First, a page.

MASCOT-Skyline integrates population and migration dynamics to enhance phylogeographic reconstructions

Müller NF, Bouckaert RR, Wu C-H, Bedford T. 2024. bioRxiv: 2024.03.06.583734.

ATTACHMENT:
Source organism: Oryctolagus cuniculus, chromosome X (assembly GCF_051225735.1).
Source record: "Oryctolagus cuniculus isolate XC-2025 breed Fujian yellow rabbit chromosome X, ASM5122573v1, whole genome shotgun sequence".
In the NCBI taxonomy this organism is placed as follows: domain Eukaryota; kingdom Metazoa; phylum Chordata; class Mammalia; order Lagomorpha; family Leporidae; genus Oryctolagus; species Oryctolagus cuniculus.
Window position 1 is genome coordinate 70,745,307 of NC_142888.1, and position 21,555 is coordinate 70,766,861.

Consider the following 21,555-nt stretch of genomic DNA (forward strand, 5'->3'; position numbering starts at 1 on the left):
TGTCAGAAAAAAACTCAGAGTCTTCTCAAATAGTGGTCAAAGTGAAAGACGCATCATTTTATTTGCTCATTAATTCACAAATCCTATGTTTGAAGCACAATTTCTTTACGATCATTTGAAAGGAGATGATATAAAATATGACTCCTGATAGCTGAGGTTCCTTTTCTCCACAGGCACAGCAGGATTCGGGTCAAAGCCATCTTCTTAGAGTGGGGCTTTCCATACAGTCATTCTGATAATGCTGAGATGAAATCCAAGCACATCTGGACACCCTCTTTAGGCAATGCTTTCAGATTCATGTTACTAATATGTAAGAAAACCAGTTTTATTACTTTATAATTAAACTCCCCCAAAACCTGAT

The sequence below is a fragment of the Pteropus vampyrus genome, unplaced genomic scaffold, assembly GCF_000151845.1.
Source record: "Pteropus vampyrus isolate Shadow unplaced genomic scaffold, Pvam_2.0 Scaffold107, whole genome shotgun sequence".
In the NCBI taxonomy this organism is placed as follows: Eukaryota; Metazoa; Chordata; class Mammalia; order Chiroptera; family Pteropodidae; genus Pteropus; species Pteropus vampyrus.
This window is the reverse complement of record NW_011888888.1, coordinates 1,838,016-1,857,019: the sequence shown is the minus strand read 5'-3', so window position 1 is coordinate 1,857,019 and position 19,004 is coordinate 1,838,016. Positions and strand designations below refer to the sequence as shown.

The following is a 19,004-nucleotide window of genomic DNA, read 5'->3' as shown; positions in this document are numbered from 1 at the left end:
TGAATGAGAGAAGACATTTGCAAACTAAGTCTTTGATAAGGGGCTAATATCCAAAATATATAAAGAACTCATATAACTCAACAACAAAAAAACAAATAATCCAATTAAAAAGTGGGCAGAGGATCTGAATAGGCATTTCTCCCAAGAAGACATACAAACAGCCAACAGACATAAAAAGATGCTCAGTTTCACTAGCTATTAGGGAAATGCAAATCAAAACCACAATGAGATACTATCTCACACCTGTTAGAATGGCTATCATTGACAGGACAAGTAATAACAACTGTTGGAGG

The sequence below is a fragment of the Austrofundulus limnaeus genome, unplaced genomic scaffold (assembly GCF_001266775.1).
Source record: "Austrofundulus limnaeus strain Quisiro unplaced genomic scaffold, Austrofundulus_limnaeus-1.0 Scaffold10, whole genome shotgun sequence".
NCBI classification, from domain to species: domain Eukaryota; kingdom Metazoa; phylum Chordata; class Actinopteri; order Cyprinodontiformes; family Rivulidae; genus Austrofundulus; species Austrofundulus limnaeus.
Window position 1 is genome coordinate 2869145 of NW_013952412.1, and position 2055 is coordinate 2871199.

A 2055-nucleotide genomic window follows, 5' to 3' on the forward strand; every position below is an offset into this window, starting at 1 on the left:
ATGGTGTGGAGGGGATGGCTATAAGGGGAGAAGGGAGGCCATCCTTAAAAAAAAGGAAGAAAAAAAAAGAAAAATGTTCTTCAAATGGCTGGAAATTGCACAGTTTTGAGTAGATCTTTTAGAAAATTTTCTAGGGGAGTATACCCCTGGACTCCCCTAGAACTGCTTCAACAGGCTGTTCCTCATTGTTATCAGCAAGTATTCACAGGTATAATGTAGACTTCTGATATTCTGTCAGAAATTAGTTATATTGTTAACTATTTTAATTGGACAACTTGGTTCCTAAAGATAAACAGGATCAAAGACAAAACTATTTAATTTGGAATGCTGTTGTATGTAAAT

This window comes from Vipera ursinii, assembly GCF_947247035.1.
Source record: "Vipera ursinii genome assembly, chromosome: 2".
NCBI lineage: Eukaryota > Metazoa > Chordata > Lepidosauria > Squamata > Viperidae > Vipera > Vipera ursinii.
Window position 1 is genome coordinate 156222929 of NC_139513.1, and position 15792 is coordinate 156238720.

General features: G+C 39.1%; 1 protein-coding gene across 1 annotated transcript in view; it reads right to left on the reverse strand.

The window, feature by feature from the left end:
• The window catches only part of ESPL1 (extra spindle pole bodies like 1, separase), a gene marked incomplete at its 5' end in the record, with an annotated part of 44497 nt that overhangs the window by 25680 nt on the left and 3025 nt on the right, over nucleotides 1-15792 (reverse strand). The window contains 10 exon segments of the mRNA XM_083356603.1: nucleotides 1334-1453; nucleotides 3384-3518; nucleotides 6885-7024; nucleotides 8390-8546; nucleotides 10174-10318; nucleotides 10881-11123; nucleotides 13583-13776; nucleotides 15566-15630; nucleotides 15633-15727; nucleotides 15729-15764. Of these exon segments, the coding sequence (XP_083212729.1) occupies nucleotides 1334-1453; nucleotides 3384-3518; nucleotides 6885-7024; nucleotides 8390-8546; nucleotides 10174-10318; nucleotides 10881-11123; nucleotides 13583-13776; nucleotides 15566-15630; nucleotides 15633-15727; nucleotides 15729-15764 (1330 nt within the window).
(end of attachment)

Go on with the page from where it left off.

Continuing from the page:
Phylodynamic methods can quantify temporal and spatial transmission dynamics of infectious diseases from information contained in phylogenetic trees. Usually, phylodynamic methods infer spatial or temporal transmission dynamics separately, leading to biased inferences and limiting their application to study disease spread. Here, we introduce a structured coalescent skyline approach, MASCOT-Skyline, to quantify spatial transmission patterns of infectious diseases and how population sizes and migration rates change over time. We model the effective population size dynamics in different locations using a non-parametric function, allowing us to approximate a range of population size dynamics. We implemented the inference of non-parametric population size dynamics as part of the Bayesian phylodynamics platform BEAST2 and the software package MASCOT. Using a range of data sets and simulations, we show that both temporal and spatial dynamics should be modeled to provide accurate inferences, even when only one or the other is of interest. Current methods that model either spatial or temporal transmission dynamics, but not both simultaneously, are biased in various situations. However, accounting for both simultaneously, we can retrieve complex temporal dynamics across different locations from pathogen genome data while providing accurate estimates of the transmission rates between those locations.